Susan Wittig Albert, award-winning, bestselling author and memoirst, on the importance of women’s stories:
“Women’s stories must be told, so that the women who come after us will know how it really was, so that they know that their mothers and grandmothers and great-grandmothers are more than just the characters in men’s tales, that we are dimensional, intentional beings with minds of our own, wills of our own, dreams of our own. You and I are the only ones who can tell those stories, because we are the only ones who have lived them. By telling them—by telling our real, true woman’s story—we will challenge and correct all the myths and made-up stories about women’s lives. We will show that women’s lives aren’t lived as men have taught us to imagine them. Our stories are more than idle gossip, family chitchat, more than old wives’ tales—although they are these things, too, and isn’t that wonderful?”
Writing from Life is from the Tarcher/Putnam series of Inner Work Books, which also spawned The Artist's Way. Written specifically for women, Writing from Life offers a framework (and a generous amount of encouragement and kindling) for writing, chapter by chapter, about the various aspects of your life. Start with your own birth, Susan Wittig Albert recommends: ask anyone who might remember it to recount it for you; go to the library and find out what kind of world you were born into. By book's end you will have delved into your shiniest glories, your darkest days, your deepest secrets, and your most mundane moments. You will have written about (and thus discovered how you feel about) your family and soul mates, journeys you have taken, places you have called home, and causes that motivate you. Inspiring quotes, mostly by women, are strewn throughout.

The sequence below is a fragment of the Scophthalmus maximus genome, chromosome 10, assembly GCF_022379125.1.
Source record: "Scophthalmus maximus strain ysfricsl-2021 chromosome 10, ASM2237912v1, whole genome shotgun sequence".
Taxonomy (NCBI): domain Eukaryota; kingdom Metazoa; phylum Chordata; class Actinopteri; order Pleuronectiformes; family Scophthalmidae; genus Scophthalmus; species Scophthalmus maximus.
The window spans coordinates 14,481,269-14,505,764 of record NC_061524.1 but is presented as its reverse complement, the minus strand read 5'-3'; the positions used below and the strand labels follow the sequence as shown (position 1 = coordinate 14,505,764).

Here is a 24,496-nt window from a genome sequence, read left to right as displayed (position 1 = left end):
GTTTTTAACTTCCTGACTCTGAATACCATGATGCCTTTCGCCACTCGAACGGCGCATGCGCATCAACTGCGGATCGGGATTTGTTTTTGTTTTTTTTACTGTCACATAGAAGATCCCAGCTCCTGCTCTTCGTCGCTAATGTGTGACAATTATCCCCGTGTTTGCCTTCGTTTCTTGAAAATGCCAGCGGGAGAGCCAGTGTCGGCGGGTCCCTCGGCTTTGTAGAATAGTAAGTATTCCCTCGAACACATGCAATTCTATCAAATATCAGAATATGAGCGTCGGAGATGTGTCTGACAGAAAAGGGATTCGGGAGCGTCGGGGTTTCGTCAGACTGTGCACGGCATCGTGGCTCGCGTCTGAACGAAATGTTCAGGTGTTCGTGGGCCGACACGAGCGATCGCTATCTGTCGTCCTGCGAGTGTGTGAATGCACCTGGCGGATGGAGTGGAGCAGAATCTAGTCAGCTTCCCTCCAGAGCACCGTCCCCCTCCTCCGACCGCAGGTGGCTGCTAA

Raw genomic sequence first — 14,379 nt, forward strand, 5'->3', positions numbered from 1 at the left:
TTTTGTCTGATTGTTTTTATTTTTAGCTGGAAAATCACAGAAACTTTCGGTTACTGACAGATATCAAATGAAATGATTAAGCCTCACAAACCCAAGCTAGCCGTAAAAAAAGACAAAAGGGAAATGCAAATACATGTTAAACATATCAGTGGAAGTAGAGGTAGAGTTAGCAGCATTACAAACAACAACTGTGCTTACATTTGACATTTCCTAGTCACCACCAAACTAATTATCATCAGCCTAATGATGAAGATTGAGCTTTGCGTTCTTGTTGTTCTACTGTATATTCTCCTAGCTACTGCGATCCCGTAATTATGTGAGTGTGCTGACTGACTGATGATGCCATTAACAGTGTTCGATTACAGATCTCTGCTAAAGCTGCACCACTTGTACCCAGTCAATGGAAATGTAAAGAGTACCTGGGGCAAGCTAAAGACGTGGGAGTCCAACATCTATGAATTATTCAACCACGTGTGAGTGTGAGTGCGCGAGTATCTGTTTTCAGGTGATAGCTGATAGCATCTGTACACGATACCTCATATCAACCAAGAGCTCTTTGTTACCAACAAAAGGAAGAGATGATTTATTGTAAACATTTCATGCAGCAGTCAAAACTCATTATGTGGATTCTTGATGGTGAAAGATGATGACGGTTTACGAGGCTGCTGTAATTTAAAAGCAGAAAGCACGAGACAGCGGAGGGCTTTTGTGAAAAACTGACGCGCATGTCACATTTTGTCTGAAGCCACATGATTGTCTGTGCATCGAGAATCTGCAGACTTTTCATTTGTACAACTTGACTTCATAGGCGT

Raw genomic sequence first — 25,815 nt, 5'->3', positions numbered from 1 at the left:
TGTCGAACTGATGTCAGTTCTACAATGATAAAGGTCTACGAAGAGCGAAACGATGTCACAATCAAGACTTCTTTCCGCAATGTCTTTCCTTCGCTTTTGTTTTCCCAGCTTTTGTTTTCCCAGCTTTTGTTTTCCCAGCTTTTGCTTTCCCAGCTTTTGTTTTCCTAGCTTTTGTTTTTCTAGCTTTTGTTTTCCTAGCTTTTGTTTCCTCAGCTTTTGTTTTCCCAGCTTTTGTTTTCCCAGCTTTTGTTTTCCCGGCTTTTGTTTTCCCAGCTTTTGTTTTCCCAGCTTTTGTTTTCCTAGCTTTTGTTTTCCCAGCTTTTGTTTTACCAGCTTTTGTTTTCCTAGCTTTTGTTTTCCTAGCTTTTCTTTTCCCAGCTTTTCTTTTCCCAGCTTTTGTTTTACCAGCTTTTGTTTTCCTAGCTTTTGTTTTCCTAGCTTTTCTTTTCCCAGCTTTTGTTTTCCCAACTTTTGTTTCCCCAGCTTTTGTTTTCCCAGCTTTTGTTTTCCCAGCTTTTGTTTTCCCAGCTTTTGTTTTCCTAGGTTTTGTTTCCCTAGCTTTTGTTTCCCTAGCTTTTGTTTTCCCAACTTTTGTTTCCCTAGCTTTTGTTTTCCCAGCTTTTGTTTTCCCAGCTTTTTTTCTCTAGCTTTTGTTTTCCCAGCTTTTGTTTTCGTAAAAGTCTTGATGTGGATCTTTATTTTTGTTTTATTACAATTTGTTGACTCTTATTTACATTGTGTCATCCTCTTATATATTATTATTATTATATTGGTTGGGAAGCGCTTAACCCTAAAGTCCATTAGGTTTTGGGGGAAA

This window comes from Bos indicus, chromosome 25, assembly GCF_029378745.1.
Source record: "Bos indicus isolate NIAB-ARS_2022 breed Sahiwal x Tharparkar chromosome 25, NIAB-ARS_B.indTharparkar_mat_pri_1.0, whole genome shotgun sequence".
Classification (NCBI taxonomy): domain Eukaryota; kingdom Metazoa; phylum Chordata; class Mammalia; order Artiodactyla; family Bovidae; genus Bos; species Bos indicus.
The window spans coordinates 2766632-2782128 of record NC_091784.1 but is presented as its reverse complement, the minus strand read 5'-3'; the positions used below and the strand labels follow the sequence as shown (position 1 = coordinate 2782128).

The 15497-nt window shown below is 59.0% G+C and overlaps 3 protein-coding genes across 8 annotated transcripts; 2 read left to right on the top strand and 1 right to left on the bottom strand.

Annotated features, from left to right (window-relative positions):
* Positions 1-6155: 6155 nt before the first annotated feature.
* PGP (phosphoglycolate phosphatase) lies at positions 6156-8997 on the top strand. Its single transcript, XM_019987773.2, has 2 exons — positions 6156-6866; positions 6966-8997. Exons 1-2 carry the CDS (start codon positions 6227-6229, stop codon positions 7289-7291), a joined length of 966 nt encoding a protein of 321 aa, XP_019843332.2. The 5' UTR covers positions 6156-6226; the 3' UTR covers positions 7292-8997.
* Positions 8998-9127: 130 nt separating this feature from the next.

Believing that all women have stories to tell and that they can grow spiritually as they learn to put those stories into words, Susan Witting Albert provides a guided writing program that is practical and inspiring. Her step-by-step instructions and exercises derive from her 30 years experience as a teacher of writing. She encourages women to discover their own voices through exploration of eight thematic clusters: beginnings and birthings; achievements, gifts and glories; female bodies; loves, lovers, lovings; journeys and journeying; homes and homings; visits to the Valley of Shadows; and, experiences of community. In an appendix, Albert shows writers how to create what she calls a "Story Circle," a community of women who can gain, through sharing their writing, a sense of belonging and an appreciation of "transformative magic of writing." Albert's book brings charm and elegance to the view of writing as a process of self-discovery. Copyright 1996 Reed Business Information, Inc.